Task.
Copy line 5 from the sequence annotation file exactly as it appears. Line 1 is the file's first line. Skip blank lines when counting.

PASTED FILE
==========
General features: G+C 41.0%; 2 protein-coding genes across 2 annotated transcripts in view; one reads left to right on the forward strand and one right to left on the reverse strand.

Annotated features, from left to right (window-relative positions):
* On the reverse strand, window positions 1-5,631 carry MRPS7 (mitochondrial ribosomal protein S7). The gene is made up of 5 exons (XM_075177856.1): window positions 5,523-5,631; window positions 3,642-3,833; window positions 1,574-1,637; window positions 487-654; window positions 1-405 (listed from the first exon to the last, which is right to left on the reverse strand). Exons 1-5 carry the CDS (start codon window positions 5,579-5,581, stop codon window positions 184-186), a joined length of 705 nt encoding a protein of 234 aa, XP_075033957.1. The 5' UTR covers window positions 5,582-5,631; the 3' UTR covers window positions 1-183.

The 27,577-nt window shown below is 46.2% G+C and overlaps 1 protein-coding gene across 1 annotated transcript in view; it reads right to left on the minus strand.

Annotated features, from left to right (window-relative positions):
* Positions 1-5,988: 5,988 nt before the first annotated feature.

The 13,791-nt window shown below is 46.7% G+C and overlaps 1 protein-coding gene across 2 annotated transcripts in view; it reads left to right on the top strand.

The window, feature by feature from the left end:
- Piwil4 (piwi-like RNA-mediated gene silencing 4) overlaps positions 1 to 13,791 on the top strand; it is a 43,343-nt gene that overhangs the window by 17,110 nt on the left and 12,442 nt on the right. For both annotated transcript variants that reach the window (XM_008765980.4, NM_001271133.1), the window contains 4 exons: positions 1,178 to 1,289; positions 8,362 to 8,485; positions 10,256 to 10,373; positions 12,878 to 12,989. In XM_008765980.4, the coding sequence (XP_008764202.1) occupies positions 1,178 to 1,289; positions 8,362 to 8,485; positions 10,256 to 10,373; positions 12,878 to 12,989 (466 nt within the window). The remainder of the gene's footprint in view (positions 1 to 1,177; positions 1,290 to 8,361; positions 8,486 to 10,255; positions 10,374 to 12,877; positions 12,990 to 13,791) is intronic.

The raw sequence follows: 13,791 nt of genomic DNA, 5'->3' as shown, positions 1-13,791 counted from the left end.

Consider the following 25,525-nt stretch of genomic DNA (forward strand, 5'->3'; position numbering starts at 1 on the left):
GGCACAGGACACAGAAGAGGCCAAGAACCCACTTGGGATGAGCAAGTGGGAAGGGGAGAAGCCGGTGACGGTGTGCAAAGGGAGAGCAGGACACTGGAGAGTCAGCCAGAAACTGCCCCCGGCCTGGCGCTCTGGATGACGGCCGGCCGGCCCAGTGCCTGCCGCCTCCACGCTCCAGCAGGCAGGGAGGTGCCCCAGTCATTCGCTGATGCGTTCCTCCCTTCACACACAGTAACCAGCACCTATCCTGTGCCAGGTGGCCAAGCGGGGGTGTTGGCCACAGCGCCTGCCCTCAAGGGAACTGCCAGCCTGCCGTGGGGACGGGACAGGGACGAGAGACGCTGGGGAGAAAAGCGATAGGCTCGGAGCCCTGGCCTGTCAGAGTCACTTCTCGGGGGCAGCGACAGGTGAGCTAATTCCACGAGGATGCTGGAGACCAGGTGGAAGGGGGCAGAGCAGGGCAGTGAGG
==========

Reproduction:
Annotated features, from left to right (window-relative positions):